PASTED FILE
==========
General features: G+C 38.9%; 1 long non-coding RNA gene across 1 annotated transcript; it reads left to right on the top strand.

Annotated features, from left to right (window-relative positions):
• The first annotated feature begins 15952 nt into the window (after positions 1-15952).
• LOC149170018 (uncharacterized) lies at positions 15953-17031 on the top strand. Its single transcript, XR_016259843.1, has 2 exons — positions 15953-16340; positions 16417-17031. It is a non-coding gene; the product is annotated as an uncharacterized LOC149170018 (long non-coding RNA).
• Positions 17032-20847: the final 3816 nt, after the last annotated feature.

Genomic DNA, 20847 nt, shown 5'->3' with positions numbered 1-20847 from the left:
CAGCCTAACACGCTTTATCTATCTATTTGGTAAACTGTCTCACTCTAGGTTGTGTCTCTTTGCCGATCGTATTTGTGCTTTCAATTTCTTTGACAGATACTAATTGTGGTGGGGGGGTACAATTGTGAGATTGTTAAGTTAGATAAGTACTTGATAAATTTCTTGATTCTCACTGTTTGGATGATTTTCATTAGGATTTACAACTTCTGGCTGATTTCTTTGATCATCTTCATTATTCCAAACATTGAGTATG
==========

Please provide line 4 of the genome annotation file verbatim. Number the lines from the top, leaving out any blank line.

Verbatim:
• LOC149170018 (uncharacterized) lies at positions 15953-17031 on the top strand. Its single transcript, XR_016259843.1, has 2 exons — positions 15953-16340; positions 16417-17031. It is a non-coding gene; the product is annotated as an uncharacterized LOC149170018 (long non-coding RNA).